Sydney goes from one record-warm week to the next with the city forecast to consistently reach the mid 20s, more typical of March rather than late May.
For the coming seven days the city is forecast to reach at least 23 degrees each day, making it the warmest week since March. With some days as warm as 26 degrees the average maximum should turn out to be 25 which would make it the warmest week this late in the season on record.
In the 150 years of records the latest in the season the city has had a week this warm was to May 14th. In the week ending May 14th 1957 the city averaged 26 degrees for the week.
With the coming week looking like a record one and the past week being a record-warm one it comes as no surprise that this will almost certainly be a record-warm fortnight and a record-warm month.
The previous warmest May on record was in 1958 when maxima averaged 22.7 degrees. So far this month the average is 22.8 degrees.
This unseasonable warmth has been a result of a near-stationary weather pattern, more typical of late summer or early autumn. It is only once in about 20 years that the pattern behaves in such a fashion this late in the season but this time around it has stagnated longer than normal. A blocking high over the Tasman Sea has been deflecting fronts south of Australia. As a result most of the country has endured late-season warmth not seen since at least the 1950s.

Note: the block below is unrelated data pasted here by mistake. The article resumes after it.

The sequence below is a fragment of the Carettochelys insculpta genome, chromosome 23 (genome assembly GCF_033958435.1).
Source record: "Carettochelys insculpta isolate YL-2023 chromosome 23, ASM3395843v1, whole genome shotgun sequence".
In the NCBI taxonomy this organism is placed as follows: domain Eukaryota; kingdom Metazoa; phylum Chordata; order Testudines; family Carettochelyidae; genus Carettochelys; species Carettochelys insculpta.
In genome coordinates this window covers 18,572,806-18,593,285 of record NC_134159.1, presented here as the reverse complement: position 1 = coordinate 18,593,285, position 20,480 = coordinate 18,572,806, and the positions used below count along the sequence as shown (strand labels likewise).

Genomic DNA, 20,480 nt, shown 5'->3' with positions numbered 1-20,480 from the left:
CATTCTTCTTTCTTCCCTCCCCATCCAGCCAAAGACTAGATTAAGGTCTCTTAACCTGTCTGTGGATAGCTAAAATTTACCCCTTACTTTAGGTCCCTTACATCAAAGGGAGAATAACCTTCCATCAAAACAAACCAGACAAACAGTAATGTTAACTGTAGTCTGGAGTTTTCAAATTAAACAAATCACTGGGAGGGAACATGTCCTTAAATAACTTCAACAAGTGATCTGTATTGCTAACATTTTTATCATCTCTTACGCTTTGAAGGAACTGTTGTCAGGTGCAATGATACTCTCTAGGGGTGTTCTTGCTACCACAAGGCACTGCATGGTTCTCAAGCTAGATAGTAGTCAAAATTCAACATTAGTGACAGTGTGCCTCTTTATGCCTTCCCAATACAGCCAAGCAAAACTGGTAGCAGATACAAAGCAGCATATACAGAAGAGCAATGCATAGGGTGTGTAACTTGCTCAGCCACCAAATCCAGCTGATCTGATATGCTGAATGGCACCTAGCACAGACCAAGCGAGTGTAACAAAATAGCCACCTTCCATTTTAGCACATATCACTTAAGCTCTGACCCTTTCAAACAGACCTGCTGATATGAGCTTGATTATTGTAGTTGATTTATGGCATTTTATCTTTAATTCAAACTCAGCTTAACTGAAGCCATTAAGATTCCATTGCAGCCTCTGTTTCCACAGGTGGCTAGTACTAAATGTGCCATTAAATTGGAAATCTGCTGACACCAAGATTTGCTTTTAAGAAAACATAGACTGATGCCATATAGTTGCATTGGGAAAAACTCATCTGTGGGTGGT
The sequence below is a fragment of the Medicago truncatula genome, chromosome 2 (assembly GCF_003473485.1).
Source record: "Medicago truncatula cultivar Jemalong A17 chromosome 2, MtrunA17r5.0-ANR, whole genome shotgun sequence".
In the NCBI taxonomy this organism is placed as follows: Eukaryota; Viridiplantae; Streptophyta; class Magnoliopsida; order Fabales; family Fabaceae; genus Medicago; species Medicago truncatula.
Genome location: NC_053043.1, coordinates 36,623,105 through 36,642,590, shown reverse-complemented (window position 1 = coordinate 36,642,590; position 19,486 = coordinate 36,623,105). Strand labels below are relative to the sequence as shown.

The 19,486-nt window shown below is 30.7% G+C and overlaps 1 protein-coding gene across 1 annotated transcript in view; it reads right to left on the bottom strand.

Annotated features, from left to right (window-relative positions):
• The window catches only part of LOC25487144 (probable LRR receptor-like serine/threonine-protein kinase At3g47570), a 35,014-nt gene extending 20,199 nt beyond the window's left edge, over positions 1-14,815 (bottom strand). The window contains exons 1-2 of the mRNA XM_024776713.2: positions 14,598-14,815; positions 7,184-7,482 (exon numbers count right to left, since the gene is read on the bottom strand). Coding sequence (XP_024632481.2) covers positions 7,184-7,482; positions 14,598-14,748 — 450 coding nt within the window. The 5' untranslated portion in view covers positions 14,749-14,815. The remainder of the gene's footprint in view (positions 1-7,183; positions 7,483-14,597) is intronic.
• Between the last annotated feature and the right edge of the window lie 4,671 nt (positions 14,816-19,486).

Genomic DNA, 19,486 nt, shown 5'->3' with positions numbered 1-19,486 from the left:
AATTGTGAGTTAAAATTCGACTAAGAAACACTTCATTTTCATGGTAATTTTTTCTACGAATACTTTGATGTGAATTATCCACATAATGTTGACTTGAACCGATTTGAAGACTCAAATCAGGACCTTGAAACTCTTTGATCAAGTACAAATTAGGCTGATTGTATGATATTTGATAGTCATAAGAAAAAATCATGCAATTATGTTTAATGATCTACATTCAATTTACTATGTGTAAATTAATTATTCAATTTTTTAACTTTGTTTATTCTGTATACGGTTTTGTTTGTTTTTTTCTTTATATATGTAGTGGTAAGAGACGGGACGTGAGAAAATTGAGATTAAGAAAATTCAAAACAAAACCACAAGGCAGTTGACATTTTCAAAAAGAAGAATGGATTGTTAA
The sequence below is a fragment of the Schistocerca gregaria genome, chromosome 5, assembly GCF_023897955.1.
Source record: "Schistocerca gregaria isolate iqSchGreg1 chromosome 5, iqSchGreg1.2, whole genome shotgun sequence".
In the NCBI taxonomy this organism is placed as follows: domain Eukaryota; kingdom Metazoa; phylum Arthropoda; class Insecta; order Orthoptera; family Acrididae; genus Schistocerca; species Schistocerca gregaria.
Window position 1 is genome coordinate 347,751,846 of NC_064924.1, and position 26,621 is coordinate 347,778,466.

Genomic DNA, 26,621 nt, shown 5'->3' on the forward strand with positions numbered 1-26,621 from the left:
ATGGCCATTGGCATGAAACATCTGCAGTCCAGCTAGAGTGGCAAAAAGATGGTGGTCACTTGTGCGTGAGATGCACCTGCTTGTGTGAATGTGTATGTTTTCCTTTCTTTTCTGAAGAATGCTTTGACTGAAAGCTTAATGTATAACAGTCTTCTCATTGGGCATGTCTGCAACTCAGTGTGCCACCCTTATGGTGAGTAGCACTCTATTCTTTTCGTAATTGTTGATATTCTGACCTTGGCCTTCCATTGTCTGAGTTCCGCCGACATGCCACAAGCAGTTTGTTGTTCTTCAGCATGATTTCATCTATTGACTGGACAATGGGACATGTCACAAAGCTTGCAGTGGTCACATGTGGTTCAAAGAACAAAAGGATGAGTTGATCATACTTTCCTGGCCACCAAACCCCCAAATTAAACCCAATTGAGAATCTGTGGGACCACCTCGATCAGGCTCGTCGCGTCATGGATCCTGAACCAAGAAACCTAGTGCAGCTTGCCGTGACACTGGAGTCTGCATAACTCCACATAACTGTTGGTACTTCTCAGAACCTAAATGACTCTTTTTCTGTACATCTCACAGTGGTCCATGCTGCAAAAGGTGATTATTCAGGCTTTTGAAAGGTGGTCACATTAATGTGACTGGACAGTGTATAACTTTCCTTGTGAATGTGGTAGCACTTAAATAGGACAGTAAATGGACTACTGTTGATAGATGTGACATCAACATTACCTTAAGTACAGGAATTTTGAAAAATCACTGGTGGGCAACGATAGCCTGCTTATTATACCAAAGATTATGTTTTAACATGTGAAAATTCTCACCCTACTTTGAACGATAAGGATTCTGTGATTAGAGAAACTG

For Sydney and many other places to the north this has had many impacts, including extending the home-brew season. A sharp cold snap early this month almost ended the fermentation season but indoor temperatures have since recovered to about 21 degrees. Brews are now bubbling more readily.
A significant cooler change is not due until mid-next week and it will take several days for homes to cool down, so the home-brew season may just nudge into winter.